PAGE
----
Cities / International

When architecture is better than a yoga class


Keep calm and do yoga
photo by Rigmarole on Flickr

For many, January is the hardest month of the year. Christmas holidays have passed, excessive food and rest has done little to motivate, and there’s still a long winter of work ahead. What else!?

Well, in truth, what really makes me feel uncomfortable are the looming changes that make every new year unpredictable and slightly worrying.

What changes can I expect in 2013? Will I pass all my exams? Will I gain even more weight? Will my family be well? Will my city still be a nice place to live? Those and many other questions are the inevitable January burden, which normally wears off with spring’s warmth.

Still, we have other two months of winter to come; therefore I’ve decided to face my secret fears bravely and speak out, rather than stressing to death. Yes, sometimes talking about science and architecture is better than a yoga class.

And you can do it sipping on a cup of tea, instead of sweating buckets and pulling a hamstring in latex.

My first concern for 2013 is whether or not the quality of life in London will change for the worst. As an Italian, I am use to sunny skies and bike rides. Feeling home in a city amiably called “The Big Smoke” is not an easy task. Broadly speaking, the way our cities develop, even if most of us don’t normally think about it, has a huge impact on our wellbeing and the way we plan our future.

In terms of urban development, London’s major problem is definitely energy supply. In general, building energy efficiency is very poor, leading to an incredible amount of electricity and gas consumption. According to the assessment produced within the RE:FIT programme, the retrofitting scheme promoted by the Mayor, nearly 80% of CO2 emissions produced in London are from buildings.

And it’s not only a matter of air pollution: with gas prices so volatile, bills are likely to rise unexpectedly. Today, energy poverty is a question that no one is still so shameless to ignore.

Scared? I am.

My flat is already pretty cold. What if there comes a point where I can no longer afford to pay the bills? I am not a bloody penguin. And I’ve a bad cough already.

At the moment, some seem to believe that the right solution for energy supply in the UK is fracking. But this is still hugely controversial, both in terms of potential production and environmental and health consequences. Shale gas production is one of the issues that will be further discussed this year, and its adoption on a large scale would definitely reshape the country’s landscape.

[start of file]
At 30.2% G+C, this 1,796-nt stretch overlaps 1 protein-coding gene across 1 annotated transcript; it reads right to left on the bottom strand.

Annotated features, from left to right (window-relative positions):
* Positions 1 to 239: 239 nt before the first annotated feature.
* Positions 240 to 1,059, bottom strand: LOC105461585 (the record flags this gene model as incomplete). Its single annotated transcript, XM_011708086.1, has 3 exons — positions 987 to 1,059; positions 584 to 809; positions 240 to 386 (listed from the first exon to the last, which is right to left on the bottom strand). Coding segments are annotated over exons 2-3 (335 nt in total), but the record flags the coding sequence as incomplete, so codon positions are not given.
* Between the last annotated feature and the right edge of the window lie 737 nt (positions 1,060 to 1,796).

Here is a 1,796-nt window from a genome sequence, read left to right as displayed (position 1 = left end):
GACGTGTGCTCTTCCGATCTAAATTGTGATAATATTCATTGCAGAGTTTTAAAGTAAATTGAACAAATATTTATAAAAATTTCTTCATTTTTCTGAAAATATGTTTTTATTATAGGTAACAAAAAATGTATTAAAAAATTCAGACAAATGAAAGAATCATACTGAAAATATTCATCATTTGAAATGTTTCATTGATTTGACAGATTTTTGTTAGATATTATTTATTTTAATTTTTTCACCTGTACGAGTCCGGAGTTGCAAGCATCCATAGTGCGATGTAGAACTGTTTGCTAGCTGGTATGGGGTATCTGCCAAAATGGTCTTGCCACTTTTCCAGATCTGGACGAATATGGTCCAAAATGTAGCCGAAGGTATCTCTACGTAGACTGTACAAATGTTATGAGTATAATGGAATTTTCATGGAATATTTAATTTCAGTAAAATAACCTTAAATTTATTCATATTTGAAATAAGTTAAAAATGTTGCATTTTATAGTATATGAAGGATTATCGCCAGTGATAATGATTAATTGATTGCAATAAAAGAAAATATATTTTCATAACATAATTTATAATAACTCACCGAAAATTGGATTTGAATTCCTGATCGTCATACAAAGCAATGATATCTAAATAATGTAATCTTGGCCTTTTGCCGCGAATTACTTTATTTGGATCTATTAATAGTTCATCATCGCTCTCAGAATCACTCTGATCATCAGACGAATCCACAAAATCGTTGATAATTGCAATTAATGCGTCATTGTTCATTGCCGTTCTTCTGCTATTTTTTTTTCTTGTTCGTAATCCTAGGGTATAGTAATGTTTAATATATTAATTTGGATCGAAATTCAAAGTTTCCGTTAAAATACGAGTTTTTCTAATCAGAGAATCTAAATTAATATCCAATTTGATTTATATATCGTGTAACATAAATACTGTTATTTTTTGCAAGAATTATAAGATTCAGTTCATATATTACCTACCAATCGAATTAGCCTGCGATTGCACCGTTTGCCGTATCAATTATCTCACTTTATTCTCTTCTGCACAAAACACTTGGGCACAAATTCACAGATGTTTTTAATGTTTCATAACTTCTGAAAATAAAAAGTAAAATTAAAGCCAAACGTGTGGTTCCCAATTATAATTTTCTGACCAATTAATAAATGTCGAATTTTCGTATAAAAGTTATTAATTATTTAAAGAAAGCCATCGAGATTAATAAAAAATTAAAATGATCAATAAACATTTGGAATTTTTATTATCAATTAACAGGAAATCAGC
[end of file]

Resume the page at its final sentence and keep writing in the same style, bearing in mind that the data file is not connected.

A more reasonable solution for the future wellbeing of urban communities comes from Germany, and it’s called Passive House. A passive house is a building that reduces energy consumption, (and costs!) by improving the insulation of its structure and the performance of its appliances.

The potential for better energy efficiency is much bigger than the potential for energy savings by reduced comfort.

The website Passipedia explains: With contemporary available solutions energy efficiency can save 90% of the consumption while it will be hard to save 25% by lowering temperature, and so, comfort.

Seems that projects like RE:FIT are taking note of this international example to build a more sustainable city, tackling the question of fuel poverty and pollutant emissions at the same time.

Will the UK go for drilling or for retrofitting its cities?

Their decision will affect both my lungs and my pockets.

For this reason, among many others, I believe that an inquiry about sustainable cities and architecture, particularly with an international perspective, could answer many of our common New Year questions.

Every January we ask ourselves: “How will my life will change in the next twelve months?” We should remember that our cites and houses will play a vital role in this game.

Happy 2013.

And now, drop that chocolate bar and run to your yoga class. Making you lose weight is not part of this blog’s services.

By Lou


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